As losses continued to pile up for the Oakland Raiders before Sunday's 28-18 win over the Minnesota Vikings, some of their fans suggested that the team should keep losing to get a higher, or perhaps the highest, draft pick.
The Raiders snapped a five-game losing streak to improve to 3-7. Arizona, Detroit, Chicago, Pittsburgh and the New York Jets also have such a record while Atlanta and Jacksonville are 2-8. However, playing for the Eli Manning, the University of Mississippi quarterback who most scouts view potentially as the draft's first pick, sweepstakes is not necessarily the answer either.
Most people would agree that the playoffs are in the past tense for the Raiders and now is the time to evaluate their young players, which they are doing. There are a couple of other reasons not to automatically play for the highest draft pick. For one, having the No. 1 overall pick comes with no guarantees. For every Peyton Manning, Eli's older brother, there's a Ryan Leaf.
In addition, you want to teach those younger players how to win – not lose – while evaluating them.
Running with a plan
When Jon Gruden coached the Raiders from 1998-2001, some of their fans bristled that he was too conservative.
Conversely, those same fans applauded current head coach Bill Callahan for making the Raiders a pass heavy team (about 70-30 pass) on the way to an AFC Championship season last year.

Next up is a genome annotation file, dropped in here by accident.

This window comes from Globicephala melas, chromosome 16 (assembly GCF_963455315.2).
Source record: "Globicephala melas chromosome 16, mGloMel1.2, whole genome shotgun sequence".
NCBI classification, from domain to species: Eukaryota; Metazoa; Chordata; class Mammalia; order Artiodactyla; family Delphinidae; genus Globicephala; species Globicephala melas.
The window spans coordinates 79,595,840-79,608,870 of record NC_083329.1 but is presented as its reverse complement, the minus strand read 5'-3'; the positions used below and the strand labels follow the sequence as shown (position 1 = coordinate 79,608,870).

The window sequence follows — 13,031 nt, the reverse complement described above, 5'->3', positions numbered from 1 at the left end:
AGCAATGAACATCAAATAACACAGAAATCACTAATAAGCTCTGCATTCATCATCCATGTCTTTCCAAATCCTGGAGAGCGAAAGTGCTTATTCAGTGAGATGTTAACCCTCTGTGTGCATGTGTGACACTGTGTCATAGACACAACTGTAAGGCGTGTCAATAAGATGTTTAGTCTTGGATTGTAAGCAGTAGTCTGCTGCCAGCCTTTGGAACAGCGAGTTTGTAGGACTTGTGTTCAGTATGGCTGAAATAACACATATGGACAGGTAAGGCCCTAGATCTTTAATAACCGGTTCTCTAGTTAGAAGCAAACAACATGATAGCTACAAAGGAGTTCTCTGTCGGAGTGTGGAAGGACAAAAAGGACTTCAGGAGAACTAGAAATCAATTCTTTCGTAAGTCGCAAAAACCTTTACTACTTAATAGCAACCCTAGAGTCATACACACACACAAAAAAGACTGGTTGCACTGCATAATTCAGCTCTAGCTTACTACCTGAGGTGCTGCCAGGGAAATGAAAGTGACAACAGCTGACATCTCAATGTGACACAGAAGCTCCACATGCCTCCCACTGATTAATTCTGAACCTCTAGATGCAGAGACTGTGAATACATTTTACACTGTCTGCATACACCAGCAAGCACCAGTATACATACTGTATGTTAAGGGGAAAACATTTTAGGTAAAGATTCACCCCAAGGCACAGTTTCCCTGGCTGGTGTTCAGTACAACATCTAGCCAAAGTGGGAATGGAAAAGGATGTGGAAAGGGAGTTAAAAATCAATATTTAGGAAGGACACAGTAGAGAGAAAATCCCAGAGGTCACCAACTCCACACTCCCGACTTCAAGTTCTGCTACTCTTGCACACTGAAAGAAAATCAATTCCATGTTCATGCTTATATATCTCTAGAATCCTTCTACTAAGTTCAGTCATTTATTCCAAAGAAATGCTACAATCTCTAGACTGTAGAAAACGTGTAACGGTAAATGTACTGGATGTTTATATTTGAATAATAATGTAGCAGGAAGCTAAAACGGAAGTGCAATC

For a rare, and much welcomed time, the Raider coaching staff has appeared to have a plan the last two weeks in losing in overtime to the New York Jets (27-24 in overtime) and beating the Minnesota Vikings (28-18).
Oakland, which enters Sunday's game at division winning Kansas City with a 3-7 record, looked like a team an identity in its first eight games. The last two weeks, however, the Raiders have run the ball 95 times after calling just 151 such plays in the first eight games.
Forget reaching the playoffs but if the Raiders are to finish the season with a level of respectability, running the ball is the course of action to take. Kansas City ranks 12th in the AFC in run defense in allowing 130.5 yards per game.
O.J. (Santiago) siting
The Raiders decision to run the ball more frequently has led to more playing time for the well-traveled O.J. Santiago.
Oakland initially decided to start rookie Teyo Johnson at tight end over second-year man Doug Jolley because it felt the former was a better blocker. Santiago, however, has shown the last two weeks his value as a blocker. Santiago was a key component while a member of the Atlanta Falcons NFC Championship team in helping Jamal Anderson lead the conference in rushing.
Vince D'Adamo can be reached at email@example.com